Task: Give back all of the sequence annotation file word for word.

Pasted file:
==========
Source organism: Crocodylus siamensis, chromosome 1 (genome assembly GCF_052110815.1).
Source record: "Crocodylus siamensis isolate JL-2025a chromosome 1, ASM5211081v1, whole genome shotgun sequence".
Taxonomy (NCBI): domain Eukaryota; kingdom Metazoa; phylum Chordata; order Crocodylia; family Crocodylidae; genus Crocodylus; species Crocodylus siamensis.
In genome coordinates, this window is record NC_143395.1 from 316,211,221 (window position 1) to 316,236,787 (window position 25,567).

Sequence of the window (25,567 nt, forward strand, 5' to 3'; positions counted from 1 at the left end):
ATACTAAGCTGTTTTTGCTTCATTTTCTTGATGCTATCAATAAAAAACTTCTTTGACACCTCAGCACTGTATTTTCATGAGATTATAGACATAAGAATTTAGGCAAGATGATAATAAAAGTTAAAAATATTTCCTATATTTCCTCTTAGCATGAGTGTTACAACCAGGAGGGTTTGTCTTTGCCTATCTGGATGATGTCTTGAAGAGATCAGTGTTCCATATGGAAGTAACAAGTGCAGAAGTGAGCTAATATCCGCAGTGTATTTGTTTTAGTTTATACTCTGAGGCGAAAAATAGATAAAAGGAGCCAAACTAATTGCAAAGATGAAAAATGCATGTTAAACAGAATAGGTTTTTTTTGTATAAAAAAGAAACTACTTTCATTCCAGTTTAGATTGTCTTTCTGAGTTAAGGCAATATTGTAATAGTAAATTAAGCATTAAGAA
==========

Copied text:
Source organism: Crocodylus siamensis, chromosome 1 (genome assembly GCF_052110815.1).
Source record: "Crocodylus siamensis isolate JL-2025a chromosome 1, ASM5211081v1, whole genome shotgun sequence".
Taxonomy (NCBI): domain Eukaryota; kingdom Metazoa; phylum Chordata; order Crocodylia; family Crocodylidae; genus Crocodylus; species Crocodylus siamensis.
In genome coordinates, this window is record NC_143395.1 from 316,211,221 (window position 1) to 316,236,787 (window position 25,567).

Sequence of the window (25,567 nt, forward strand, 5' to 3'; positions counted from 1 at the left end):
ATACTAAGCTGTTTTTGCTTCATTTTCTTGATGCTATCAATAAAAAACTTCTTTGACACCTCAGCACTGTATTTTCATGAGATTATAGACATAAGAATTTAGGCAAGATGATAATAAAAGTTAAAAATATTTCCTATATTTCCTCTTAGCATGAGTGTTACAACCAGGAGGGTTTGTCTTTGCCTATCTGGATGATGTCTTGAAGAGATCAGTGTTCCATATGGAAGTAACAAGTGCAGAAGTGAGCTAATATCCGCAGTGTATTTGTTTTAGTTTATACTCTGAGGCGAAAAATAGATAAAAGGAGCCAAACTAATTGCAAAGATGAAAAATGCATGTTAAACAGAATAGGTTTTTTTTGTATAAAAAAGAAACTACTTTCATTCCAGTTTAGATTGTCTTTCTGAGTTAAGGCAATATTGTAATAGTAAATTAAGCATTAAGAA